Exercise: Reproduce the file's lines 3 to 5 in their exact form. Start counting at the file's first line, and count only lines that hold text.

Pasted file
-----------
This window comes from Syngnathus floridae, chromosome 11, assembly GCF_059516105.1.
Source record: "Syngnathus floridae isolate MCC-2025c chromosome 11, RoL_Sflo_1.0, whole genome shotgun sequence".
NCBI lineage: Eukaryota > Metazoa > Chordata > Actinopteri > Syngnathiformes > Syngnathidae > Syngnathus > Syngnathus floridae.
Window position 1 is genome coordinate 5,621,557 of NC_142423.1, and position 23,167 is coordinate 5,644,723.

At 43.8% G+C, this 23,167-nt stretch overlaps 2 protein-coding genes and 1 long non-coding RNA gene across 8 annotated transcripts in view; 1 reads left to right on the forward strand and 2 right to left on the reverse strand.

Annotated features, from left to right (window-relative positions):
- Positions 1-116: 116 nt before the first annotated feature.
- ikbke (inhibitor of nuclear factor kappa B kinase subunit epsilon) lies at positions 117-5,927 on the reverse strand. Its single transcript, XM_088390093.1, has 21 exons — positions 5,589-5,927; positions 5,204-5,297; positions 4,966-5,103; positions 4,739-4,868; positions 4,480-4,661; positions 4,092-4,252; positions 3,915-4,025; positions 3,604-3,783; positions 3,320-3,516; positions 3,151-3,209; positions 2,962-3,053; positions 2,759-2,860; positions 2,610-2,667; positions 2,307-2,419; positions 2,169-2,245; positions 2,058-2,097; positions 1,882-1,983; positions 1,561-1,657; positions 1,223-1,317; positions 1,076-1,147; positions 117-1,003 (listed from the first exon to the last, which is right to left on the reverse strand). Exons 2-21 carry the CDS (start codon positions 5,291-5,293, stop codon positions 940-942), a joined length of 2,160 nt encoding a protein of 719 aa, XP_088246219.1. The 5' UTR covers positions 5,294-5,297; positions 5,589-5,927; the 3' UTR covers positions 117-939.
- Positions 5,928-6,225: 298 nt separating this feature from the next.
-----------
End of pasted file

NCBI lineage: Eukaryota > Metazoa > Chordata > Actinopteri > Syngnathiformes > Syngnathidae > Syngnathus > Syngnathus floridae.
Window position 1 is genome coordinate 5,621,557 of NC_142423.1, and position 23,167 is coordinate 5,644,723.

At 43.8% G+C, this 23,167-nt stretch overlaps 2 protein-coding genes and 1 long non-coding RNA gene across 8 annotated transcripts in view; 1 reads left to right on the forward strand and 2 right to left on the reverse strand.